Code of omertà breached – Ravi Shanker Kapoor

Congress general secretary Digvijay Singh must be lauded for verbalizing the oligarchic mindset of the government led by his party. His recent statement that his government does not act against certain individuals, despite having “enough evidence” to do so, is allegorical of the age we live in―the age in which laws are proliferating and the rule of law is evaporating.

Singh is unhappy that Arvind Kejriwal, by attacking Sonia Gandhi’s son-in-law Robert Vadra for the alleged land scandal, has broken the unwritten code among major political parties that the families of prominent leaders will not be dragged into the arena. “We don’t target people who are not in politics. This is ethics,” Singh said (A Congress leader talking about ethics is like Osama bin Laden eulogizing Mahatma Gandhi, but that is another story).

He mentioned the case of Bharatiya Janata Party (BJP) leader Atal Bihari Vajpayee’s foster son-in-law Ranjan Bhattacharya: “Everyone has a private life. For example, Ranjan Bhattacharya was not in politics but he was living with Vajpayee. Have we ever said a word about Ranjan?”

He went to say that his party and government have “enough evidence and reasons to say [that the family members of prominent BJP leaders are involved in unseemly activities] but we would not.”

What Singh is saying is that the top leaders of the ruling party and the Opposition are members of an exclusive club who tend to ignore the misdeeds of each other’s kin. You scratch my back and I’ll scratch yours. Or still better: you save my ass and I’ll save yours.

Evidently, it didn’t occur to Singh that his statement is tantamount to support for and being part of a political system which is the negation of the rule of law. Nor did it occur to him that he was favoring the rule by men over the rule of law―that is, a system which works as per the whims and fancies of the people in office and not according to the pre-established, objective legal framework. One need not be a political analyst to know that the spirit of the Indian Constitution is in favor of the rule of law and is against the rule by men.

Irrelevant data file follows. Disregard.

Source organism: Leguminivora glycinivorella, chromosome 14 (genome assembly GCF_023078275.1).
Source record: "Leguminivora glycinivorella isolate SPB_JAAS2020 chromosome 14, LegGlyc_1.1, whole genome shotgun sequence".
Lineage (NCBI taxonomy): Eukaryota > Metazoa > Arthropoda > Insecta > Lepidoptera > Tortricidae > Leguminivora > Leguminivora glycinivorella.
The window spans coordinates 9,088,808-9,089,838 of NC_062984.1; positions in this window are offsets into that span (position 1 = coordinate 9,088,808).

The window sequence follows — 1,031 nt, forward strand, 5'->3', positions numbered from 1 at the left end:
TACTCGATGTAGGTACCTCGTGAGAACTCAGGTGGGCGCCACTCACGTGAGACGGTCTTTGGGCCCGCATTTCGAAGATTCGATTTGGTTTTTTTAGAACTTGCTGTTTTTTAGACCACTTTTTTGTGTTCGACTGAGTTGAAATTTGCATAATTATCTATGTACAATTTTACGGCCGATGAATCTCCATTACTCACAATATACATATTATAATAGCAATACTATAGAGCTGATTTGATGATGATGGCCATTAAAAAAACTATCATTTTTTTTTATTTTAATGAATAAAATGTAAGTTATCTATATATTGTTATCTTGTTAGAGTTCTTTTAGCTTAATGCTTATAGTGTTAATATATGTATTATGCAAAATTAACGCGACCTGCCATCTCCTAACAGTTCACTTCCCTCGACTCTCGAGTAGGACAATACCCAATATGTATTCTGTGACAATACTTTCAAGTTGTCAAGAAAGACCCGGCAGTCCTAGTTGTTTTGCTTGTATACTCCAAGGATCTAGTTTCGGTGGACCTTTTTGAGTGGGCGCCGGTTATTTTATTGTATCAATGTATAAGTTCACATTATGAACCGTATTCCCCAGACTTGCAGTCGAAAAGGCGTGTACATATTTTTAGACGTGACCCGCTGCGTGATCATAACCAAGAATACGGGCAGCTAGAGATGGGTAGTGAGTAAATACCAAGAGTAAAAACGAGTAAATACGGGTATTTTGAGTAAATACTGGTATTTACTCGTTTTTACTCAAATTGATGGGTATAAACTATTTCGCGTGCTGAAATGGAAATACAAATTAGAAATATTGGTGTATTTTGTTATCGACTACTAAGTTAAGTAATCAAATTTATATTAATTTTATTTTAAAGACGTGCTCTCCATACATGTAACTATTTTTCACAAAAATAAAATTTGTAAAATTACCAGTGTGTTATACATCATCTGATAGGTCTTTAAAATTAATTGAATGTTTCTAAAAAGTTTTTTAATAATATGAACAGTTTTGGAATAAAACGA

If the rule of law is in operation, criminality of individuals is punished in accordance with the established laws and procedures; the familial or other connections have no bearing on the criminal justice system. Vadra and Bhattacharya, if they violate the law, get punished, howsoever powerful their relatives may be. This is why we have the term ‘majesty of law.’

The concept of the rule of law is ancient. Aristotle first elaborated it: “It is more proper that law should govern than any one of the citizens: upon the same principle, if it is advantageous to place the supreme power in some particular persons, they should be appointed to be only guardians, and the servants of the laws.”

The Roman statesman and thinker Cicero went a step ahead and said that liberty presupposed the existence of the rule of law: “We are all servants of the laws in order that we may be free.” So, the rule of law is the necessary, though not sufficient, condition for the efflorescence of liberty.

The website says, “British jurist A.V. Dicey popularized the phrase ‘rule of law’ in 1885. Dicey emphasized three aspects of the rule of law:

1. No one can be punished or made to suffer except for a breach of law proved in an ordinary court.

2. No one is above the law and everyone is equal before the law regardless of social, economic, or political status.

3. The rule of law includes the results of judicial decisions determining the rights of private persons.”

These ideas surely militate against the Congress practice of treating the Nehru-Gandhi Dynasty above the law. According to Singh and other 10 Janpath loyalists, the members of this holy family can only be worshipped and never scrutinized or analyzed, let alone criticized. Hence the loyalists’ animus towards anybody who is less than deferential to the Family that, in their scheme of things, has the divine right to rule. Hence their designs to control the media and censor the Internet. And hence their rage against the accusers of Vadra.

The Dynasty-led Congress worked hard for over six decades to undermine the rule of law. Its hard work has borne fruit. Today, the political class is an oligarchic kleptocracy. It seems that the Congress-led regime has scaled new heights in sanctimoniousness: its functionaries and their cronies and kin continue to plunder even as the government keeps legislating for more entitlement schemes for the poor. They claim to be new-age Robin Hoods―robbing the public exchequer and national resources but paying nobody. The so-called Opposition, according to Singh’s confession, is complicit in the great loot. Like mafia, the political class has evolved a code of omerta.

Singh is upset that this code has been breached. And he speaks for many who venerate the Dynasty.

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